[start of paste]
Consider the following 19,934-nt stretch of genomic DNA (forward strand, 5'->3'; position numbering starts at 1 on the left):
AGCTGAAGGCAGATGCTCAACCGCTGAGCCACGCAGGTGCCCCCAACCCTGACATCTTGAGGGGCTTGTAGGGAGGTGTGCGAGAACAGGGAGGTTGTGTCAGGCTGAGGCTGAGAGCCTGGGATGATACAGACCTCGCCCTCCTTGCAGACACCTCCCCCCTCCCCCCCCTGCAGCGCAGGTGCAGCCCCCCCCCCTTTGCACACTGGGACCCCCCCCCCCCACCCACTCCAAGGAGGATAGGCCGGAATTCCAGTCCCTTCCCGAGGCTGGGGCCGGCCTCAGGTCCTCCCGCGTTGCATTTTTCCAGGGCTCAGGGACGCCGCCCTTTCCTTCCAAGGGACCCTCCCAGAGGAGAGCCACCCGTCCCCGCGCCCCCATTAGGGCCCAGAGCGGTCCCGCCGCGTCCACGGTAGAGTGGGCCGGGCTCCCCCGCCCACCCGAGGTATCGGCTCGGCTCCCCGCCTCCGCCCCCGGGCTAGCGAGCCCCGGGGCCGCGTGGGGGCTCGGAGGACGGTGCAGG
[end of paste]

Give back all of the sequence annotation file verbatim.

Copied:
Consider the following 19,934-nt stretch of genomic DNA (forward strand, 5'->3'; position numbering starts at 1 on the left):
AGCTGAAGGCAGATGCTCAACCGCTGAGCCACGCAGGTGCCCCCAACCCTGACATCTTGAGGGGCTTGTAGGGAGGTGTGCGAGAACAGGGAGGTTGTGTCAGGCTGAGGCTGAGAGCCTGGGATGATACAGACCTCGCCCTCCTTGCAGACACCTCCCCCCTCCCCCCCCTGCAGCGCAGGTGCAGCCCCCCCCCCTTTGCACACTGGGACCCCCCCCCCCCACCCACTCCAAGGAGGATAGGCCGGAATTCCAGTCCCTTCCCGAGGCTGGGGCCGGCCTCAGGTCCTCCCGCGTTGCATTTTTCCAGGGCTCAGGGACGCCGCCCTTTCCTTCCAAGGGACCCTCCCAGAGGAGAGCCACCCGTCCCCGCGCCCCCATTAGGGCCCAGAGCGGTCCCGCCGCGTCCACGGTAGAGTGGGCCGGGCTCCCCCGCCCACCCGAGGTATCGGCTCGGCTCCCCGCCTCCGCCCCCGGGCTAGCGAGCCCCGGGGCCGCGTGGGGGCTCGGAGGACGGTGCAGG